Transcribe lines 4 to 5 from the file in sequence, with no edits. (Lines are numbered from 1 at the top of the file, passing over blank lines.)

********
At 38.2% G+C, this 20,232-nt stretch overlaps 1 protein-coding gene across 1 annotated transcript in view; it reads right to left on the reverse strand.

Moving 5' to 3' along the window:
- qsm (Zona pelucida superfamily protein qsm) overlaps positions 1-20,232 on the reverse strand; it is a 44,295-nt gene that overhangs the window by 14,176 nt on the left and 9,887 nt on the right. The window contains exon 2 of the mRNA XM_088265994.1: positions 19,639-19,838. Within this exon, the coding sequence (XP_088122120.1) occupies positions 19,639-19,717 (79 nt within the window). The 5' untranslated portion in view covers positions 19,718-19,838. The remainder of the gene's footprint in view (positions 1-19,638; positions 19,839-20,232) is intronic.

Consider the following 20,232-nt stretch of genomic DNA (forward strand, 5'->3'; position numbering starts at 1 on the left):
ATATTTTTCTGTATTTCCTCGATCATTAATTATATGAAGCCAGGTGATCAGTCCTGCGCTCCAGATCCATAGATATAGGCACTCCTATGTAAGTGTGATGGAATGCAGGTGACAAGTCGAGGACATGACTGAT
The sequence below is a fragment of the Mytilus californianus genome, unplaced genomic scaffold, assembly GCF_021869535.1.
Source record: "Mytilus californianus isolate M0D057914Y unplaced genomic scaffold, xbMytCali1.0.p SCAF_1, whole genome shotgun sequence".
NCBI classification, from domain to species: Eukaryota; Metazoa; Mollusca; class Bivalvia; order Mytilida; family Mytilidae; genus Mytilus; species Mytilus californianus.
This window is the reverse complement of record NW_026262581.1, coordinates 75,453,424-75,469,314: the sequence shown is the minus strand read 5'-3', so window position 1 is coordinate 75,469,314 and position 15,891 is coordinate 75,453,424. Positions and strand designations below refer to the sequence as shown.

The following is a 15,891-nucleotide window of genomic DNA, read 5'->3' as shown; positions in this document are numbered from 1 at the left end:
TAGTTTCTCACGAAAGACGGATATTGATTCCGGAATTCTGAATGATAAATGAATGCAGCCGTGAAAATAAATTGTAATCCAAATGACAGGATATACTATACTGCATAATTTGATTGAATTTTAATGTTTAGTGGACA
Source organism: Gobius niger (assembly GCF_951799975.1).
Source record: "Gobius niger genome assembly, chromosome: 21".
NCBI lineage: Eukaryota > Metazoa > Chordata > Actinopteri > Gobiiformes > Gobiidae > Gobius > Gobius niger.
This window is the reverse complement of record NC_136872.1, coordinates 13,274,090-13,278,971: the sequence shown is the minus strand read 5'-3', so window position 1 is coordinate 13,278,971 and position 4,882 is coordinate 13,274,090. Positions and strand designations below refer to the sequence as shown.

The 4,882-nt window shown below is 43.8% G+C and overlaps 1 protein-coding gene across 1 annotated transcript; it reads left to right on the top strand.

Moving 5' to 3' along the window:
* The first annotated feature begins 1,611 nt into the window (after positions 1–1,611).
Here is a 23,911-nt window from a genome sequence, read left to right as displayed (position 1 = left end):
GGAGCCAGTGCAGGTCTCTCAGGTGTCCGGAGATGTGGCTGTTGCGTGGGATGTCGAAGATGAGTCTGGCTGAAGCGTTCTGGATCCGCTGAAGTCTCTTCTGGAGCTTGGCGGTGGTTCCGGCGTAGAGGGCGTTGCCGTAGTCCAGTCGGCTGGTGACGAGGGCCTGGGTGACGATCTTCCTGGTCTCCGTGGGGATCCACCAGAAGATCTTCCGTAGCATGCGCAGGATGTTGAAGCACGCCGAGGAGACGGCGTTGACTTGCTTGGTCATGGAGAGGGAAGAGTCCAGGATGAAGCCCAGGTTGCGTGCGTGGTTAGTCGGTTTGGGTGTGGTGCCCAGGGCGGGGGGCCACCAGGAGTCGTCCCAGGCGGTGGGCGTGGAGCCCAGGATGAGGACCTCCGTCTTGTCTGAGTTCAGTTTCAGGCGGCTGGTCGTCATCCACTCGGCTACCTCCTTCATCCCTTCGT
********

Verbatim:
Consider the following 20,232-nt stretch of genomic DNA (forward strand, 5'->3'; position numbering starts at 1 on the left):
ATATTTTTCTGTATTTCCTCGATCATTAATTATATGAAGCCAGGTGATCAGTCCTGCGCTCCAGATCCATAGATATAGGCACTCCTATGTAAGTGTGATGGAATGCAGGTGACAAGTCGAGGACATGACTGAT